'Woman's sphere is the home, Monica. Unfortunately girls are often obliged to go out and earn their living, but this is unnatural, a necessity which advanced civilization will altogether abolish. You shall read John Ruskin; every word he says about women is good and precious. If a woman can neither have a home of her own, nor find occupation in any one else's she is deeply to be pitied; her life is bound to be unhappy. I sincerely believe that an educated woman had better become a domestic servant than try to imitate the life of a man.'

Monica seemed to listen attentively, but before long she accustomed herself to wear this look whilst in truth she was thinking her own thoughts. And as often as not they were of a nature little suspected by her prosing companion.

He believed himself the happiest of men. He had taken a daring step, but fortune smiled upon him, Monica was all he had imagined in his love-fever; knowledge of her had as yet brought to light no single untruth, no trait of character that he could condemn. That she returned his love he would not and could not doubt. And something she said to him one day, early in their honeymoon, filled up the measure of his bliss.

'What a change you have made in my life, Edmund! How much I have to thank you for!'

That was what he had hoped to hear. He had thought it himself; had wondered whether Monica saw her position in this light. And when the words actually fell from her lips he glowed with joy. This, to his mind, was the perfect relation of wife to husband. She must look up to him as her benefactor, her providence. It would have pleased him still better if she had not possessed a penny of her own, but happily Monica seemed never to give a thought to the sum at her disposal.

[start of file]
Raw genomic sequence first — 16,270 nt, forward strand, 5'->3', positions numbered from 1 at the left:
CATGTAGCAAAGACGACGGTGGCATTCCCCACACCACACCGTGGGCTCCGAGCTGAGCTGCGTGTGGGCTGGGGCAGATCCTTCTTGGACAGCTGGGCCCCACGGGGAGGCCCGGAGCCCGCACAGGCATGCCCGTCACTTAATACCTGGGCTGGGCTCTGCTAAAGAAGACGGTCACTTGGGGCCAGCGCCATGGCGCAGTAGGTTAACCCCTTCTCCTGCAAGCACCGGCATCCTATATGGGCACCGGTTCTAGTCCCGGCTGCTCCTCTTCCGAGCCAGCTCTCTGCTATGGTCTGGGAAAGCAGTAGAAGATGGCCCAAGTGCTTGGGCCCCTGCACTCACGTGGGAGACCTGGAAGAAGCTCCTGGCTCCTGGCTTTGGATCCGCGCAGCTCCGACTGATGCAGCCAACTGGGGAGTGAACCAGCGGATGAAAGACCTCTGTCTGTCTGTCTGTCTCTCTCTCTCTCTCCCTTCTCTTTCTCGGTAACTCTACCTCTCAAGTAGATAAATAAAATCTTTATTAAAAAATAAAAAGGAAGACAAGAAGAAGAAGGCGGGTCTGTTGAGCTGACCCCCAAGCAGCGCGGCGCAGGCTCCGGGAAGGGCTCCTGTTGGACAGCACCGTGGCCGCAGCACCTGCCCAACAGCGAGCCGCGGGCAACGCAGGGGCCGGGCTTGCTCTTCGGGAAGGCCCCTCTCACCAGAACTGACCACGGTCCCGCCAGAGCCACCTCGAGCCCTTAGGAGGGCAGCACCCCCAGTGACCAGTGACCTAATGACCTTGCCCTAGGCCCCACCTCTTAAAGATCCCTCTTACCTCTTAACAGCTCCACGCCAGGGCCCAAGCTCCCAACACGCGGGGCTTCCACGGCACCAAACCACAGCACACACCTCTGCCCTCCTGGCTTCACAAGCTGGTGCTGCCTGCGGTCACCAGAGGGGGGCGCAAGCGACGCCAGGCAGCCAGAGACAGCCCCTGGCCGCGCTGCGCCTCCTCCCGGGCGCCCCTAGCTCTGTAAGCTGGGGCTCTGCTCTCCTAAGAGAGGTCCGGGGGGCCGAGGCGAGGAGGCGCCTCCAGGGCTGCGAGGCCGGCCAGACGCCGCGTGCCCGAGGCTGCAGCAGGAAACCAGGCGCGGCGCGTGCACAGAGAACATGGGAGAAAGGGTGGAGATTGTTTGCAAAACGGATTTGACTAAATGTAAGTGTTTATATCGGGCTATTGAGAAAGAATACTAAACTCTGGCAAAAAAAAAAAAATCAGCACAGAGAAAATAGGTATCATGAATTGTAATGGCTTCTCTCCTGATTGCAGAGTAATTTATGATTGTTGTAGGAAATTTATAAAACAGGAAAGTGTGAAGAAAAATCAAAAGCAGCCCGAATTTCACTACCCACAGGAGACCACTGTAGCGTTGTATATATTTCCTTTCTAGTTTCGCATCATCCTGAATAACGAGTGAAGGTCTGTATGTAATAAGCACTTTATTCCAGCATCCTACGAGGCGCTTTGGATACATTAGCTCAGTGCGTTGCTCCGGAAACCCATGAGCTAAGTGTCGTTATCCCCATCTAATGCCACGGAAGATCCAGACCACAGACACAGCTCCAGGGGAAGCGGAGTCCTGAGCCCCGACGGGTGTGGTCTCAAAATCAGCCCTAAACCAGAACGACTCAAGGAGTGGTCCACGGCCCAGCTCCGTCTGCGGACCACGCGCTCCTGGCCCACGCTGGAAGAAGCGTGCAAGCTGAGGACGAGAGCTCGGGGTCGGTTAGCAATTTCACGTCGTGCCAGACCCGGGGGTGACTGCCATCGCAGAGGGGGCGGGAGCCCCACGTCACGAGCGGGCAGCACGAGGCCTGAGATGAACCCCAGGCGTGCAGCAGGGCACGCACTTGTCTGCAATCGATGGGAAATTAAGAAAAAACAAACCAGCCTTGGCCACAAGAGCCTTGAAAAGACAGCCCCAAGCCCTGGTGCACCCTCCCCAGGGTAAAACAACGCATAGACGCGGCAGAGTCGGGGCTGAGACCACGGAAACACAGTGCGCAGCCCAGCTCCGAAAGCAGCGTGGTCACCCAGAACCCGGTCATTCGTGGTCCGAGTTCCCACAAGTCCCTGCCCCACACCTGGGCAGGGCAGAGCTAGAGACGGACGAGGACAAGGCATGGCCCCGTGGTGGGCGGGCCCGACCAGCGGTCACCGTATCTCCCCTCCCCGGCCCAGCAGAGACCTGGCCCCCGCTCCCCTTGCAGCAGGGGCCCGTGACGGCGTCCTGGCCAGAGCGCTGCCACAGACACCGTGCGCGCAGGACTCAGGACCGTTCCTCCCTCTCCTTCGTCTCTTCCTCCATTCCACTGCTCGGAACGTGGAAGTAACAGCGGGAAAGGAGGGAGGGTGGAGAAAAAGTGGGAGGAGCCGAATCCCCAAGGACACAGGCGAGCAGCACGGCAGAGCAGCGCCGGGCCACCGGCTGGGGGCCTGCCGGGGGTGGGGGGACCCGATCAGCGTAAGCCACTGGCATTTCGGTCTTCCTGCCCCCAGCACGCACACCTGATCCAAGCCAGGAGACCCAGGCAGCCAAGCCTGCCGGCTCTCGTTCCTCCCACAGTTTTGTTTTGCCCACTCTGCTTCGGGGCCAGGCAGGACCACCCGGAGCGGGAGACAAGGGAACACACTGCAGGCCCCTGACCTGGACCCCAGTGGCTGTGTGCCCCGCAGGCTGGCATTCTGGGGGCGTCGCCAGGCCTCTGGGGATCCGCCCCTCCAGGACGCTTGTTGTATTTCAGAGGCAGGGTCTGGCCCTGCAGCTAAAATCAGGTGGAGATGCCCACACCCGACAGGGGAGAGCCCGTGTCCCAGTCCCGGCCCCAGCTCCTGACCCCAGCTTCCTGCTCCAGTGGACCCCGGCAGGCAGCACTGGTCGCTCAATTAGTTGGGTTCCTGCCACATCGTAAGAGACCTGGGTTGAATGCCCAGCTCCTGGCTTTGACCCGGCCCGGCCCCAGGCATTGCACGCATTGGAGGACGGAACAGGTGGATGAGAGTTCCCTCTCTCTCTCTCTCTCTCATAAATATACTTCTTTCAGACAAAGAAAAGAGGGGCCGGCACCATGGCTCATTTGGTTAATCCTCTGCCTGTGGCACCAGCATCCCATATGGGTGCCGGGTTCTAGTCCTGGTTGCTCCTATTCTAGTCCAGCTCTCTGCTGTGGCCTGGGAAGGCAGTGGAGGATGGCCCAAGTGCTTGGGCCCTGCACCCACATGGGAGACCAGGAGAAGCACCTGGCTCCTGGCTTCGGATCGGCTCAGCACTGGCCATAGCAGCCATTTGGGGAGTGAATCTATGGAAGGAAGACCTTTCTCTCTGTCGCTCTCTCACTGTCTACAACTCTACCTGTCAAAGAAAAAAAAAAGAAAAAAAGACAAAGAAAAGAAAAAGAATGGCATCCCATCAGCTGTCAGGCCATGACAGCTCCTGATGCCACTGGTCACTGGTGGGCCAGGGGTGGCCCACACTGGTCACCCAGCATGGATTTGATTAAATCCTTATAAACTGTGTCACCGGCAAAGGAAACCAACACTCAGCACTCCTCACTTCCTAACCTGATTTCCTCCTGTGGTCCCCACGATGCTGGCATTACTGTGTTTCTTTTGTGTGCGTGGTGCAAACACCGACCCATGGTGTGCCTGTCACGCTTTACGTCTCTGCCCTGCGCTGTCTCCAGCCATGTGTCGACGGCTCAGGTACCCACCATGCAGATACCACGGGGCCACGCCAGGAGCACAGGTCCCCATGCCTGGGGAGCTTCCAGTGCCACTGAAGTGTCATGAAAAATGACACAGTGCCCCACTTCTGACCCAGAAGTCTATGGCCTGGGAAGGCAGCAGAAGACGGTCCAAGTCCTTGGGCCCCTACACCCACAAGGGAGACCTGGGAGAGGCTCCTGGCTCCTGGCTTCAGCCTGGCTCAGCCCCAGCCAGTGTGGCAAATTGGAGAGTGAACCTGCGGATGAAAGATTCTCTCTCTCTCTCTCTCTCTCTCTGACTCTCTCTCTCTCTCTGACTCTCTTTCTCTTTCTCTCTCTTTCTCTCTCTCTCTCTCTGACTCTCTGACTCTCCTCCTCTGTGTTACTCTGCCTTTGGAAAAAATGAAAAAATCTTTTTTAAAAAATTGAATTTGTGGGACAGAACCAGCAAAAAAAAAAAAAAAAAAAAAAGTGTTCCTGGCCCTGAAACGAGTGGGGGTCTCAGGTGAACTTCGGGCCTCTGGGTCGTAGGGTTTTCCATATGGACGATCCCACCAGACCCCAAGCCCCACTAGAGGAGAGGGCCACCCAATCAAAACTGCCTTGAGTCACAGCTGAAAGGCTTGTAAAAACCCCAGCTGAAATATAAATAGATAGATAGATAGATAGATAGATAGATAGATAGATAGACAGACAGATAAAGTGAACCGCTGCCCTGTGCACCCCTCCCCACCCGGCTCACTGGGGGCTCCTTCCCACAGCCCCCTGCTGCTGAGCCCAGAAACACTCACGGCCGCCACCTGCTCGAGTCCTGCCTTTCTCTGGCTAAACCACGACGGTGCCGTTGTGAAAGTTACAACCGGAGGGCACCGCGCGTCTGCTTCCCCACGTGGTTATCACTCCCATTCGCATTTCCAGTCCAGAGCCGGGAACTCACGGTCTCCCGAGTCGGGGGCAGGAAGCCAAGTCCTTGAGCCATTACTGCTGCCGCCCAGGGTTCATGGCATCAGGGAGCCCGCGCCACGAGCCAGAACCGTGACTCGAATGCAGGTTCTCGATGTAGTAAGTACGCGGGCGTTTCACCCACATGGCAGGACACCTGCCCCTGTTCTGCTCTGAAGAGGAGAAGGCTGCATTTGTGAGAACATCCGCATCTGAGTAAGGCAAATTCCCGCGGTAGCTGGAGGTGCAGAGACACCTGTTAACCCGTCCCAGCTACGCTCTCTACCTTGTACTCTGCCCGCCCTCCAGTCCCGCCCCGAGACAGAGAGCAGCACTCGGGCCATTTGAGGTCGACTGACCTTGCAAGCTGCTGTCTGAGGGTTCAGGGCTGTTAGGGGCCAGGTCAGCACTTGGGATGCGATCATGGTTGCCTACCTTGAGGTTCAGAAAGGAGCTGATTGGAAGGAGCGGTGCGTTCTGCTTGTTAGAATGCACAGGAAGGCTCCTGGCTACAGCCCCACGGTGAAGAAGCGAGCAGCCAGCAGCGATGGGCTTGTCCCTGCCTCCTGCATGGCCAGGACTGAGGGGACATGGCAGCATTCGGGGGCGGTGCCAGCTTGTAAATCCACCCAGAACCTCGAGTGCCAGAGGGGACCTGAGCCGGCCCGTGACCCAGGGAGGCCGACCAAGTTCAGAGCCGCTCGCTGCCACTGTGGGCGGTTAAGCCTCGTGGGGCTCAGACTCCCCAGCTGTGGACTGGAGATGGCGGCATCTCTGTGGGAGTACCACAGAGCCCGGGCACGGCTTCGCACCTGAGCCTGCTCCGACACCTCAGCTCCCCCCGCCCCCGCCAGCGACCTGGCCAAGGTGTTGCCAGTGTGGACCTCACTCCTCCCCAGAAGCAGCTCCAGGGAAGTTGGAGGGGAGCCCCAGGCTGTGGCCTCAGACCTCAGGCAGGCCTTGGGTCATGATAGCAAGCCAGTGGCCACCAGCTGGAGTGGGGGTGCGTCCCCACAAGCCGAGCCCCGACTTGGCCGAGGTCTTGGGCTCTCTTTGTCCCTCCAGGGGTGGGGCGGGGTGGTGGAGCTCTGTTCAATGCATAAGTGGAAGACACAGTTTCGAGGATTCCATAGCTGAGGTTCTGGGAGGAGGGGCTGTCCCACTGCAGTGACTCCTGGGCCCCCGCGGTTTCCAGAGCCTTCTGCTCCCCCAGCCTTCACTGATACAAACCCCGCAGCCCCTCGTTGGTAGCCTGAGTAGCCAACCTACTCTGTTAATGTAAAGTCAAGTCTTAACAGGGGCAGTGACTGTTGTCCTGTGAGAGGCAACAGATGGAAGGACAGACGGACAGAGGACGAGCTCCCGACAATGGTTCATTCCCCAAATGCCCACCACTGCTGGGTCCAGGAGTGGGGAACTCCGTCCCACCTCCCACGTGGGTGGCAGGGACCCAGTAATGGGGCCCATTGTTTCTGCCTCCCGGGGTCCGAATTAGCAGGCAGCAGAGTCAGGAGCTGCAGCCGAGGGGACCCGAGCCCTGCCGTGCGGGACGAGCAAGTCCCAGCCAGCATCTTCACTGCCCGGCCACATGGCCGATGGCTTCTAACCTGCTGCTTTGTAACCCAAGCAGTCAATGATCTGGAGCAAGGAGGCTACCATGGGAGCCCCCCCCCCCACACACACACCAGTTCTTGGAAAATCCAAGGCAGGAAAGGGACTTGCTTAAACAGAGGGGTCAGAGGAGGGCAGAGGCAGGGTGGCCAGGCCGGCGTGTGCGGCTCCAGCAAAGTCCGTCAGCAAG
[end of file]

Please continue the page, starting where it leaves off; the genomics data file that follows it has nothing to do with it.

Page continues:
Surely he was the easiest of men to live with. When he first became aware that Monica suffered an occasional discontent, it caused him troublous surprise. As soon as he understood that she desired more freedom of movement, he became anxious, suspicious, irritable. Nothing like a quarrel had yet taken place between them, but Widdowson began to perceive that he must exert authority in a way he had imagined would never be necessary. All his fears, after all, were not groundless. Monica's undomestic life, and perhaps the association with those Chelsea people, had left results upon her mind. By way of mild discipline, he first of all suggested a closer attention to the affairs of the house. Would it not be well if she spent an hour a day in sewing or fancy work? Monica so far obeyed as to provide herself with some plain needlework, but Widdowson, watching with keen eye, soon remarked that her use of the needle was only a feint. He lay awake o' nights, pondering darkly.

On the present evening he was more decidedly out of temper than ever hitherto. He satisfied his hunger hurriedly and in silence. Then, observing that Monica ate only a few morsels, he took offence at this.